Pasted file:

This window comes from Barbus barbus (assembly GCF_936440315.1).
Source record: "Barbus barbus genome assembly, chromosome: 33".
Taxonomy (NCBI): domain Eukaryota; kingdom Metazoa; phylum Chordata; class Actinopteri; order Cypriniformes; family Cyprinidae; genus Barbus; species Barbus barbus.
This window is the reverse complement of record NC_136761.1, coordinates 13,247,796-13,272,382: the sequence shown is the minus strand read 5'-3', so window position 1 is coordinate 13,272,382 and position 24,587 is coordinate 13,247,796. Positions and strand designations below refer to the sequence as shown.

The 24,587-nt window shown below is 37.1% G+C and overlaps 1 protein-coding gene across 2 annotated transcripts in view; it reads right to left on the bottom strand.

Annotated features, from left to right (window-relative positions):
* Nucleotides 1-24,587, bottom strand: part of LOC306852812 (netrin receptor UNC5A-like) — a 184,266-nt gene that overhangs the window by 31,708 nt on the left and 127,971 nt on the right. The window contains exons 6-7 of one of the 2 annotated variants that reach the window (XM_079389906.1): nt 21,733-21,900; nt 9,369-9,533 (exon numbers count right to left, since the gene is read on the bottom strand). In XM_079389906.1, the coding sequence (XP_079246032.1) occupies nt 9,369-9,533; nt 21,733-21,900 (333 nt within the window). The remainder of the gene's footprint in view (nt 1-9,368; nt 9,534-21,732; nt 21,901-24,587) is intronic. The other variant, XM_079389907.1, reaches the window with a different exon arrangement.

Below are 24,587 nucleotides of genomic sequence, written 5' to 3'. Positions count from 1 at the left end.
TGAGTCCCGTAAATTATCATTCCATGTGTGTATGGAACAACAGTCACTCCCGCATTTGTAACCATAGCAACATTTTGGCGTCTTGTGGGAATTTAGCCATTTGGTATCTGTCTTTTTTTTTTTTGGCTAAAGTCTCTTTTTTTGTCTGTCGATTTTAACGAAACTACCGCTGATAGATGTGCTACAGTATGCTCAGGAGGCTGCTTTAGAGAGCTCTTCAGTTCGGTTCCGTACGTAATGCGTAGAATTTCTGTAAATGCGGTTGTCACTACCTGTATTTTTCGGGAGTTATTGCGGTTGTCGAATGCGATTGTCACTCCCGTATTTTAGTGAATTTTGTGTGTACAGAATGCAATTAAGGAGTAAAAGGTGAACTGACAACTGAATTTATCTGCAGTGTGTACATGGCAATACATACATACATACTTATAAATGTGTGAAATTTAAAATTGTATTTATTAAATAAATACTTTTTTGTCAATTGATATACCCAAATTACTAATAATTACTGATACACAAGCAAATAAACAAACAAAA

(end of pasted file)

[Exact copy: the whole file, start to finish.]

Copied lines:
This window comes from Barbus barbus (assembly GCF_936440315.1).
Source record: "Barbus barbus genome assembly, chromosome: 33".
Taxonomy (NCBI): domain Eukaryota; kingdom Metazoa; phylum Chordata; class Actinopteri; order Cypriniformes; family Cyprinidae; genus Barbus; species Barbus barbus.
This window is the reverse complement of record NC_136761.1, coordinates 13,247,796-13,272,382: the sequence shown is the minus strand read 5'-3', so window position 1 is coordinate 13,272,382 and position 24,587 is coordinate 13,247,796. Positions and strand designations below refer to the sequence as shown.

The 24,587-nt window shown below is 37.1% G+C and overlaps 1 protein-coding gene across 2 annotated transcripts in view; it reads right to left on the bottom strand.

Annotated features, from left to right (window-relative positions):
* Nucleotides 1-24,587, bottom strand: part of LOC306852812 (netrin receptor UNC5A-like) — a 184,266-nt gene that overhangs the window by 31,708 nt on the left and 127,971 nt on the right. The window contains exons 6-7 of one of the 2 annotated variants that reach the window (XM_079389906.1): nt 21,733-21,900; nt 9,369-9,533 (exon numbers count right to left, since the gene is read on the bottom strand). In XM_079389906.1, the coding sequence (XP_079246032.1) occupies nt 9,369-9,533; nt 21,733-21,900 (333 nt within the window). The remainder of the gene's footprint in view (nt 1-9,368; nt 9,534-21,732; nt 21,901-24,587) is intronic. The other variant, XM_079389907.1, reaches the window with a different exon arrangement.

Below are 24,587 nucleotides of genomic sequence, written 5' to 3'. Positions count from 1 at the left end.
TGAGTCCCGTAAATTATCATTCCATGTGTGTATGGAACAACAGTCACTCCCGCATTTGTAACCATAGCAACATTTTGGCGTCTTGTGGGAATTTAGCCATTTGGTATCTGTCTTTTTTTTTTTTGGCTAAAGTCTCTTTTTTTGTCTGTCGATTTTAACGAAACTACCGCTGATAGATGTGCTACAGTATGCTCAGGAGGCTGCTTTAGAGAGCTCTTCAGTTCGGTTCCGTACGTAATGCGTAGAATTTCTGTAAATGCGGTTGTCACTACCTGTATTTTTCGGGAGTTATTGCGGTTGTCGAATGCGATTGTCACTCCCGTATTTTAGTGAATTTTGTGTGTACAGAATGCAATTAAGGAGTAAAAGGTGAACTGACAACTGAATTTATCTGCAGTGTGTACATGGCAATACATACATACATACTTATAAATGTGTGAAATTTAAAATTGTATTTATTAAATAAATACTTTTTTGTCAATTGATATACCCAAATTACTAATAATTACTGATACACAAGCAAATAAACAAACAAAA